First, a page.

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How Dentists, Hygienists & Assistants Are Paid. Does Yours Stack Up?

Dental hygienists living in the Golden State of California have it made. Well, if not “made,” they tend to earn a bit more in metro areas like San Francisco, Santa Cruz and Los Angeles, according to U.S. News & World Report. The average pay of a dental hygienist a few years ago was about $71K. Hygienists in Los Angeles, by comparison, earn an average of roughly $99K, likely because of LA’s higher cost of living.

As income earners, you can put dental hygienists between their counterparts. Dental assistants are on the left, as the lower earners. Dentists are on the right, as the higher earners (often much higher earners). For those of you who work in the dental industry, this won’t be much of a surprise.

But just how does your pay stack up?

Dentists make the big bucks. Average pay: $146,340.

You won’t be shocked to read that dentists make more money than assistants and hygienists. It’s a fact of life. That said, many dentists run private practices, and as business owners, must deal with the day-to-day of revenue, expenditures, human resources, etc.

You could say that a dentist’s high pay is justified not only by his or her level of training and experience, but by the responsibilities involved in running a private practice, or simply by the responsibilities involved in treating patients facing a variety of oral health issues.

Dental hygienists do pretty well, too. Average pay: $71,110.

We’ve written about the dangers of being a dental hygienist: “[T]he majority of dental hygienists are like slow motion train wrecks,” writes Anne Nugent Guignon, RDH, MPH. “Their bodies are ready to derail without much provocation.” But the good news – other than following Ms. Guignon’s advice on injury-prevention – is that hygienists are fairly well compensated for their work.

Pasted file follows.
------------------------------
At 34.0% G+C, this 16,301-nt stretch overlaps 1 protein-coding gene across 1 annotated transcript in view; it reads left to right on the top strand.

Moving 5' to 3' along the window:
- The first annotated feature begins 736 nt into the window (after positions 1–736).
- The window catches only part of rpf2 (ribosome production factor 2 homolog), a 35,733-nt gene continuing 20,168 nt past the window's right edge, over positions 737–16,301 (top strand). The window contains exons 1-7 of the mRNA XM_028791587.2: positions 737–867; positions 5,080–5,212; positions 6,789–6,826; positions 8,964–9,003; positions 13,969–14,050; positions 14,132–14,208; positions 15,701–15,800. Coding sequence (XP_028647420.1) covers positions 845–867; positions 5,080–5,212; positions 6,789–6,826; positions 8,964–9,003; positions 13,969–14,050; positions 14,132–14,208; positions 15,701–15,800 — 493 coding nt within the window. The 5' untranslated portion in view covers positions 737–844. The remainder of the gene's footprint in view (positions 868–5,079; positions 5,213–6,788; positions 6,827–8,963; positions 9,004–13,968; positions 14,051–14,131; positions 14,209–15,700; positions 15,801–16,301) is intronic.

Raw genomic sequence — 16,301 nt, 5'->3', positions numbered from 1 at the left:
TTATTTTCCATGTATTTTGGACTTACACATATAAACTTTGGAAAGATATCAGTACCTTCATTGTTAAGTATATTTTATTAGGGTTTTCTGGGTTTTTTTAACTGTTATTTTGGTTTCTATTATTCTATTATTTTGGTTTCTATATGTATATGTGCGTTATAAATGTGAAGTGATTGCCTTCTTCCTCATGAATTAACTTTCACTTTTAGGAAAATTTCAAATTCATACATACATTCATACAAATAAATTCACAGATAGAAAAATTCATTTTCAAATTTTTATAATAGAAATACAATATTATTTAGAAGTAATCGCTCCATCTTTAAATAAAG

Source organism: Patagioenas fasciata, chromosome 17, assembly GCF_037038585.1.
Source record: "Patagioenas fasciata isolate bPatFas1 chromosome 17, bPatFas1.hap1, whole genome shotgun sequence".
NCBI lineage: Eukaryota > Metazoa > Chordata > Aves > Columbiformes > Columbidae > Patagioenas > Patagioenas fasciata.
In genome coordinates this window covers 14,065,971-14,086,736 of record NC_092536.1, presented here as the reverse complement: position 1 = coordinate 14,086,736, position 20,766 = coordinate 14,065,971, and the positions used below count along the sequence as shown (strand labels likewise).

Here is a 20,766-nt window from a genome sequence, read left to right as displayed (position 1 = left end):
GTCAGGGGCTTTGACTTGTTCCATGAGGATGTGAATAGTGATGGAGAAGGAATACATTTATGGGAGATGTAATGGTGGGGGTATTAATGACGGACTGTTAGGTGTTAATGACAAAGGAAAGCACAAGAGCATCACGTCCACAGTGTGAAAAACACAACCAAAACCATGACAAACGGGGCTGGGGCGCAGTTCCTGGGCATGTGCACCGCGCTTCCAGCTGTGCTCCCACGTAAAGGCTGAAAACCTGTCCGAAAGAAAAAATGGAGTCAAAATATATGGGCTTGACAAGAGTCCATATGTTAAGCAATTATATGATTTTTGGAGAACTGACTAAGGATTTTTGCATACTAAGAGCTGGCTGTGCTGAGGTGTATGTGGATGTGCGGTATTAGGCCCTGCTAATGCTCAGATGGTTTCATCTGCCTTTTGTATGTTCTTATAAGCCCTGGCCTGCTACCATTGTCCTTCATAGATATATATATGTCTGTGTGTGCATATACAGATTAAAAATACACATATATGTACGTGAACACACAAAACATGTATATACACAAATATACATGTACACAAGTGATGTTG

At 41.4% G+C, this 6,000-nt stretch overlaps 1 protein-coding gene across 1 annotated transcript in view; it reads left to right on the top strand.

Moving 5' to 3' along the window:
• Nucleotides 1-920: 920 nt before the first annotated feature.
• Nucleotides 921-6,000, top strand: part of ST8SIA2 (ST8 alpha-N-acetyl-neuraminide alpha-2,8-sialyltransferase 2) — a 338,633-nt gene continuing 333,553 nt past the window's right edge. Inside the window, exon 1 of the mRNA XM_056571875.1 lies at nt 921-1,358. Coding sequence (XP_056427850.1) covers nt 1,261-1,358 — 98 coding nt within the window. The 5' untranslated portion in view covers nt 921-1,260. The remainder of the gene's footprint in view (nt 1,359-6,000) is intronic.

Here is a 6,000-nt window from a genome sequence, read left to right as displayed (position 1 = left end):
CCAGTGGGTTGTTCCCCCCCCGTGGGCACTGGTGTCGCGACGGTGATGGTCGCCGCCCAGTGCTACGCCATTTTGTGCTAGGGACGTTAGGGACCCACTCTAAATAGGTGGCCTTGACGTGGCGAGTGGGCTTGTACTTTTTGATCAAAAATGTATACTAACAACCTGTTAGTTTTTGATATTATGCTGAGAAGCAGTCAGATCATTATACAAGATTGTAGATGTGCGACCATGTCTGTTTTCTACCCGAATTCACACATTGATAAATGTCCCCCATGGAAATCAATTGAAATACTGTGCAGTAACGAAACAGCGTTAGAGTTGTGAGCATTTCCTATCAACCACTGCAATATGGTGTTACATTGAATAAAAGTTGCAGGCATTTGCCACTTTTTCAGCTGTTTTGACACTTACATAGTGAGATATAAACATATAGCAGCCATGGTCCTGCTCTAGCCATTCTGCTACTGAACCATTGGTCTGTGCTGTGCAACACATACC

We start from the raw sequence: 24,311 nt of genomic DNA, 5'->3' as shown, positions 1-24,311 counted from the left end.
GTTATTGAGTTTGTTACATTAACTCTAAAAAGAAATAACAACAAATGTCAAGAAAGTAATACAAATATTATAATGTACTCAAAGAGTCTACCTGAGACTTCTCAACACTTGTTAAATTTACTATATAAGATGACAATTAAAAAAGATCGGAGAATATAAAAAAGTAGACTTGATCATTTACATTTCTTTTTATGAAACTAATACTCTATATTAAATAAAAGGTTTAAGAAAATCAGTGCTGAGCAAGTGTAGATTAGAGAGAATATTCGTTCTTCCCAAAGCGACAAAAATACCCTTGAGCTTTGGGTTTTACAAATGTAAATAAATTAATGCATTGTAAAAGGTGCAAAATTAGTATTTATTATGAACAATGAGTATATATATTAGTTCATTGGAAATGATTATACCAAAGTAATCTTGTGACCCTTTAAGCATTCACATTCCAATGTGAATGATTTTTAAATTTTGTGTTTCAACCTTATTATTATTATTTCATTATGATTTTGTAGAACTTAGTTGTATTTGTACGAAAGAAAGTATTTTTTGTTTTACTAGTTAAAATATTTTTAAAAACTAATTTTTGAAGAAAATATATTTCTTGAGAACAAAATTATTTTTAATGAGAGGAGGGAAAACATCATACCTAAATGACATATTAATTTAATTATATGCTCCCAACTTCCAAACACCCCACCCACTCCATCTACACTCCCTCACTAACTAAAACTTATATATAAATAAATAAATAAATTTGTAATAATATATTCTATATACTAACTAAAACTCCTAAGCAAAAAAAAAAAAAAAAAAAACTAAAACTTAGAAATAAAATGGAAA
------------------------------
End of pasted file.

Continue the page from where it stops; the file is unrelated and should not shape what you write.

Unfortunately, dental assistants lag behind. Average pay: $34,900.

Dental assistants could be the most unhappy bunch on the planet, with many reporting a lack of appreciation around the office. Combine that with the relatively low pay and extracurricular job duties (one dental assistant reported having to scrub toilets and wash windows), and you have a recipe for dissatisfaction.

But the outlook isn’t entirely poor in the field of dental assisting.

In fact, though many DAs report negatively on their jobs, there were plenty who appeared to thrive. Much of this depends on finding a dental practice where most of the staff has been around for longer than a handful of years – which indicates a number of positive things, such as mutual respect among assistants, hygienists and dentists, as well as that all-important factor: fair compensation.

ource: U.S. News & World Report

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